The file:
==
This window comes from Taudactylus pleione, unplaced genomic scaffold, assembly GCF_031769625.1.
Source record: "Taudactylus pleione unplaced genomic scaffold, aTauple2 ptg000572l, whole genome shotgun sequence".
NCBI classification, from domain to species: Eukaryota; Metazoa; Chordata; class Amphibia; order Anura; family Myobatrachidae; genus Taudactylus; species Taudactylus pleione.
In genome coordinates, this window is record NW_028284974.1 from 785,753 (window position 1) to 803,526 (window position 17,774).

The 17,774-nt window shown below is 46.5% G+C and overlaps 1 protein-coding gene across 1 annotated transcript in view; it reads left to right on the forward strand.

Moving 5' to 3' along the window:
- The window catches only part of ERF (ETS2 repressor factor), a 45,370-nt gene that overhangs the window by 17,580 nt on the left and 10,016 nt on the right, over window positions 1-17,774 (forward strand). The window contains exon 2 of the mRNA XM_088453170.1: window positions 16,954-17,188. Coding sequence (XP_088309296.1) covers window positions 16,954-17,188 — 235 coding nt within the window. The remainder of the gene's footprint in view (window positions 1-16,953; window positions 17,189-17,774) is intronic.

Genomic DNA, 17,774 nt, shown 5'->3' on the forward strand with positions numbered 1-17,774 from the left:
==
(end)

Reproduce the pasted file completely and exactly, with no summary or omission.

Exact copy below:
This window comes from Taudactylus pleione, unplaced genomic scaffold, assembly GCF_031769625.1.
Source record: "Taudactylus pleione unplaced genomic scaffold, aTauple2 ptg000572l, whole genome shotgun sequence".
NCBI classification, from domain to species: Eukaryota; Metazoa; Chordata; class Amphibia; order Anura; family Myobatrachidae; genus Taudactylus; species Taudactylus pleione.
In genome coordinates, this window is record NW_028284974.1 from 785,753 (window position 1) to 803,526 (window position 17,774).

The 17,774-nt window shown below is 46.5% G+C and overlaps 1 protein-coding gene across 1 annotated transcript in view; it reads left to right on the forward strand.

Moving 5' to 3' along the window:
- The window catches only part of ERF (ETS2 repressor factor), a 45,370-nt gene that overhangs the window by 17,580 nt on the left and 10,016 nt on the right, over window positions 1-17,774 (forward strand). The window contains exon 2 of the mRNA XM_088453170.1: window positions 16,954-17,188. Coding sequence (XP_088309296.1) covers window positions 16,954-17,188 — 235 coding nt within the window. The remainder of the gene's footprint in view (window positions 1-16,953; window positions 17,189-17,774) is intronic.

Genomic DNA, 17,774 nt, shown 5'->3' on the forward strand with positions numbered 1-17,774 from the left: